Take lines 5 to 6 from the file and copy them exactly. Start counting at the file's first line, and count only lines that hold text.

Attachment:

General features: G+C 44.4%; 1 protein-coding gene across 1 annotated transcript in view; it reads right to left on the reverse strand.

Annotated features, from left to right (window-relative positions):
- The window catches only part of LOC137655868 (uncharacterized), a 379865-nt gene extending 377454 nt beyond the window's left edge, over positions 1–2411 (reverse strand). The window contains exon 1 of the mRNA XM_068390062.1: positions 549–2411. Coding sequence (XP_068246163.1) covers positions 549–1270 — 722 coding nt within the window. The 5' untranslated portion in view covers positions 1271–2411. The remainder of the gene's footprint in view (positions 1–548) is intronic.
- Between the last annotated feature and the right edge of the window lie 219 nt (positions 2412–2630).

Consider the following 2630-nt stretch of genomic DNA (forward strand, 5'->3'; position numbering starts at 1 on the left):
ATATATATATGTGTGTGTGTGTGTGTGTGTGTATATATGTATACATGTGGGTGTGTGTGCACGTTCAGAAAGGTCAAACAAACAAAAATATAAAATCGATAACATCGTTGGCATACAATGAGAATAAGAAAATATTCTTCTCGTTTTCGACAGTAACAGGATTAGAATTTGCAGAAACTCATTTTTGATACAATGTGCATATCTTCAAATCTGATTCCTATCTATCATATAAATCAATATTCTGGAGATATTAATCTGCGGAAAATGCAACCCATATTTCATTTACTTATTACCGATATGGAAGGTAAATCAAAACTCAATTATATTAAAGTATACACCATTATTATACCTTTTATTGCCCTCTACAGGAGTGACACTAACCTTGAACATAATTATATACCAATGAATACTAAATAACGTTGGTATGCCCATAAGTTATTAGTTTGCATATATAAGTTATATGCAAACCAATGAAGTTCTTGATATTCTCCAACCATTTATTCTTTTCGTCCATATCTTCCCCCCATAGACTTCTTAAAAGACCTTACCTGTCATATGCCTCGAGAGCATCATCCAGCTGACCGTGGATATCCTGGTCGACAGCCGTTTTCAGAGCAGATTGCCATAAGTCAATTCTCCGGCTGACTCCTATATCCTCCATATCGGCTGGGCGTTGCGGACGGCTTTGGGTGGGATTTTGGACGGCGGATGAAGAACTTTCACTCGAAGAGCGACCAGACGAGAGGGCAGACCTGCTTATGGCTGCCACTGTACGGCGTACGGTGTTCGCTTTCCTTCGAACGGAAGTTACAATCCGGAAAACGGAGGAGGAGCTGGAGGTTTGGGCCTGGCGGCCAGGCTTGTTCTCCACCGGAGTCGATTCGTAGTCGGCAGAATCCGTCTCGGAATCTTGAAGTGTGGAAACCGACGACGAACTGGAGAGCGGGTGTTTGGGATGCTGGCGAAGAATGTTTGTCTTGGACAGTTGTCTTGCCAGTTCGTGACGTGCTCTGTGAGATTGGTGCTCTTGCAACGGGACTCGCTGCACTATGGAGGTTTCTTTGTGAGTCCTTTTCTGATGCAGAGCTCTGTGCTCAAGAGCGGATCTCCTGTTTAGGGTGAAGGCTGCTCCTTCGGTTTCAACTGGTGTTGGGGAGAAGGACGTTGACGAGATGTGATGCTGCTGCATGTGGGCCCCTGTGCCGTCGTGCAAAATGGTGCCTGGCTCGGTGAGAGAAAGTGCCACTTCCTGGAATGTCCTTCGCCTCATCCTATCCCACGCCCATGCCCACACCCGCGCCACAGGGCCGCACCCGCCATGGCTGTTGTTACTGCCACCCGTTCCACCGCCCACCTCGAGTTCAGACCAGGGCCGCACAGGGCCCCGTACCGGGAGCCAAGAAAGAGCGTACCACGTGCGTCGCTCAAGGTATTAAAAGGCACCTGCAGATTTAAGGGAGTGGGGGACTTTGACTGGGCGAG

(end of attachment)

Consider the following 2630-nt stretch of genomic DNA (forward strand, 5'->3'; position numbering starts at 1 on the left):
ATATATATATGTGTGTGTGTGTGTGTGTGTGTATATATGTATACATGTGGGTGTGTGTGCACGTTCAGAAAGGTCAAACAAACAAAAATATAAAATCGATAACATCGTTGGCATACAATGAGAATAAGAAAATATTCTTCTCGTTTTCGACAGTAACAGGATTAGAATTTGCAGAAACTCATTTTTGATACAATGTGCATATCTTCAAATCTGATTCCTATCTATCATATAAATCAATATTCTGGAGATATTAATCTGCGGAAAATGCAACCCATATTTCATTTACTTATTACCGATATGGAAGGTAAATCAAAACTCAATTATATTAAAGTATACACCATTATTATACCTTTTATTGCCCTCTACAGGAGTGACACTAACCTTGAACATAATTATATACCAATGAATACTAAATAACGTTGGTATGCCCATAAGTTATTAGTTTGCATATATAAGTTATATGCAAACCAATGAAGTTCTTGATATTCTCCAACCATTTATTCTTTTCGTCCATATCTTCCCCCCATAGACTTCTTAAAAGACCTTACCTGTCATATGCCTCGAGAGCATCATCCAGCTGACCGTGGATATCCTGGTCGACAGCCGTTTTCAGAGCAGATTGCCATAAGTCAATTCTCCGGCTGACTCCTATATCCTCCATATCGGCTGGGCGTTGCGGACGGCTTTGGGTGGGATTTTGGACGGCGGATGAAGAACTTTCACTCGAAGAGCGACCAGACGAGAGGGCAGACCTGCTTATGGCTGCCACTGTACGGCGTACGGTGTTCGCTTTCCTTCGAACGGAAGTTACAATCCGGAAAACGGAGGAGGAGCTGGAGGTTTGGGCCTGGCGGCCAGGCTTGTTCTCCACCGGAGTCGATTCGTAGTCGGCAGAATCCGTCTCGGAATCTTGAAGTGTGGAAACCGACGACGAACTGGAGAGCGGGTGTTTGGGATGCTGGCGAAGAATGTTTGTCTTGGACAGTTGTCTTGCCAGTTCGTGACGTGCTCTGTGAGATTGGTGCTCTTGCAACGGGACTCGCTGCACTATGGAGGTTTCTTTGTGAGTCCTTTTCTGATGCAGAGCTCTGTGCTCAAGAGCGGATCTCCTGTTTAGGGTGAAGGCTGCTCCTTCGGTTTCAACTGGTGTTGGGGAGAAGGACGTTGACGAGATGTGATGCTGCTGCATGTGGGCCCCTGTGCCGTCGTGCAAAATGGTGCCTGGCTCGGTGAGAGAAAGTGCCACTTCCTGGAATGTCCTTCGCCTCATCCTATCCCACGCCCATGCCCACACCCGCGCCACAGGGCCGCACCCGCCATGGCTGTTGTTACTGCCACCCGTTCCACCGCCCACCTCGAGTTCAGACCAGGGCCGCACAGGGCCCCGTACCGGGAGCCAAGAAAGAGCGTACCACGTGCGTCGCTCAAGGTATTAAAAGGCACCTGCAGATTTAAGGGAGTGGGGGACTTTGACTGGGCGAG